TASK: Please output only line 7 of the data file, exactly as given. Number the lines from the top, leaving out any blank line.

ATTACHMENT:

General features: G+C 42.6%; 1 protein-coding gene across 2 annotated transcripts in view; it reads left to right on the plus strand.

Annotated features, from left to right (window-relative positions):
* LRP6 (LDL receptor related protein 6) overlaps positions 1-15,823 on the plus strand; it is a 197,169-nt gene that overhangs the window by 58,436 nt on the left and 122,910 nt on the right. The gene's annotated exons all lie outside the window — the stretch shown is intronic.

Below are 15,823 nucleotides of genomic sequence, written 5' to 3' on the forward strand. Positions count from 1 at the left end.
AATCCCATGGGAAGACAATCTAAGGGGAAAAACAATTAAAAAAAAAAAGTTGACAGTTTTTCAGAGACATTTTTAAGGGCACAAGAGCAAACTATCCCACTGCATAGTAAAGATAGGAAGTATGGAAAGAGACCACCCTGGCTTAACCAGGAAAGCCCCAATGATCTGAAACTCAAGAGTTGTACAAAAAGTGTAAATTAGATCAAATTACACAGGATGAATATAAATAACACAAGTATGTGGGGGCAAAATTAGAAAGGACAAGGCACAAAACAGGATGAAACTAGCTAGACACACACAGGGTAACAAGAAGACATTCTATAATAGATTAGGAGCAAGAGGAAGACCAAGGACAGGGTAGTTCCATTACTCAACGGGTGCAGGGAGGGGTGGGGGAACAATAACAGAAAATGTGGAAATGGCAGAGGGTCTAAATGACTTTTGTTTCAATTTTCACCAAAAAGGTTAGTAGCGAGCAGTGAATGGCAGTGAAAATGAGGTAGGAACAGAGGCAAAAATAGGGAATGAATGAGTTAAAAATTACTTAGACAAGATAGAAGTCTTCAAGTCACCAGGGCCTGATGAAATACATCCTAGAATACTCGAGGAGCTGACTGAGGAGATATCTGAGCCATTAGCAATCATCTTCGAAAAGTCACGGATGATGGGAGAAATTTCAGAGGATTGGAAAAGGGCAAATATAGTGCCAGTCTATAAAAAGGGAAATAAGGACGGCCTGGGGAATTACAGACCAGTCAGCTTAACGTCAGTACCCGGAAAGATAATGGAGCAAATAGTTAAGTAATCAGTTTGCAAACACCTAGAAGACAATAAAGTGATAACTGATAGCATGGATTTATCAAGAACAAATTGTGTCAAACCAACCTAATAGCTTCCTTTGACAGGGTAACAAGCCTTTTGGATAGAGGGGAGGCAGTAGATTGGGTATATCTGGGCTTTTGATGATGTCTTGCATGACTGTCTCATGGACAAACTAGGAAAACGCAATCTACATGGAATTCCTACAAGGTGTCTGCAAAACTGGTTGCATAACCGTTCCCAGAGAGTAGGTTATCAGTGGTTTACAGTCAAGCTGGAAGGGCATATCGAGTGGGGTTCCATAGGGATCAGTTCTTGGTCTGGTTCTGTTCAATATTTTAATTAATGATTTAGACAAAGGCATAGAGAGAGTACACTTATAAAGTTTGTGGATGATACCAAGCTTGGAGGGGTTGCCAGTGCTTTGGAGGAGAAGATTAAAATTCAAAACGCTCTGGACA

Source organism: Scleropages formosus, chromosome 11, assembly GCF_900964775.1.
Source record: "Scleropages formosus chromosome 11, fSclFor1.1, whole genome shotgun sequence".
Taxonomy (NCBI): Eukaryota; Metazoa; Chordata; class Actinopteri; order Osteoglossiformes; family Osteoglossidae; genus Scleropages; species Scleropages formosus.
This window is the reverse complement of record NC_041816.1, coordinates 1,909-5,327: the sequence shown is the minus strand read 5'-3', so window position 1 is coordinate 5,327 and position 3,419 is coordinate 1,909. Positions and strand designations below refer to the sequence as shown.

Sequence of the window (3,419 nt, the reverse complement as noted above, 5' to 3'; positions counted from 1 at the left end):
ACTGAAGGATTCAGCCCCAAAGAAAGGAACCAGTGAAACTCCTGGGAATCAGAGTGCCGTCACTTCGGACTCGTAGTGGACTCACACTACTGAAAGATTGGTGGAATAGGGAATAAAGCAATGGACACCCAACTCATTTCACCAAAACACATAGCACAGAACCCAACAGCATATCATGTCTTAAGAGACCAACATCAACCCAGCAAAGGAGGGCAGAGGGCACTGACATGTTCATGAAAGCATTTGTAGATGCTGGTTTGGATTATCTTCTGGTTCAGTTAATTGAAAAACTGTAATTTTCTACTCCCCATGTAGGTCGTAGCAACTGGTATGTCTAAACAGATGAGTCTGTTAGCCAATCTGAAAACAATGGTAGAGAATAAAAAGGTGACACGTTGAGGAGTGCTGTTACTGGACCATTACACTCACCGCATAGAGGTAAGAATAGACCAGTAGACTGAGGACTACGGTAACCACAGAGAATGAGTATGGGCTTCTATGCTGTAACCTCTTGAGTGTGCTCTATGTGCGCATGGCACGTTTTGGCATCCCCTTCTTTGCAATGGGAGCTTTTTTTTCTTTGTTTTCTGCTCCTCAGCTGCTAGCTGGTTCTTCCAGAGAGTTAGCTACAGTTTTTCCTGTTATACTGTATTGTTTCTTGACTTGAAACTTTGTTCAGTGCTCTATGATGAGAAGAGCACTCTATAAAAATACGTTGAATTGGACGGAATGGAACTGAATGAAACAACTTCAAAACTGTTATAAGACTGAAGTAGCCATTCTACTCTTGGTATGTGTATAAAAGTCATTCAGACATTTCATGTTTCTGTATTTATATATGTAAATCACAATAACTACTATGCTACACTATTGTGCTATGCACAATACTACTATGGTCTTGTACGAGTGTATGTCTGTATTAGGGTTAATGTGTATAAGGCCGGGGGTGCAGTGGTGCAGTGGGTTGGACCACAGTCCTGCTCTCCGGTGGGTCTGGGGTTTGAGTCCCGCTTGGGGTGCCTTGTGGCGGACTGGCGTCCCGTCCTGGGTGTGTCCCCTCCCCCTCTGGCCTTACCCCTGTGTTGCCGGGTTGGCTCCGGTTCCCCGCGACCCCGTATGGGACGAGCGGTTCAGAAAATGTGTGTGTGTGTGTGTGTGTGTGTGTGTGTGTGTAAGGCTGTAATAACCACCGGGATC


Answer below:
Source record: "Scleropages formosus chromosome 11, fSclFor1.1, whole genome shotgun sequence".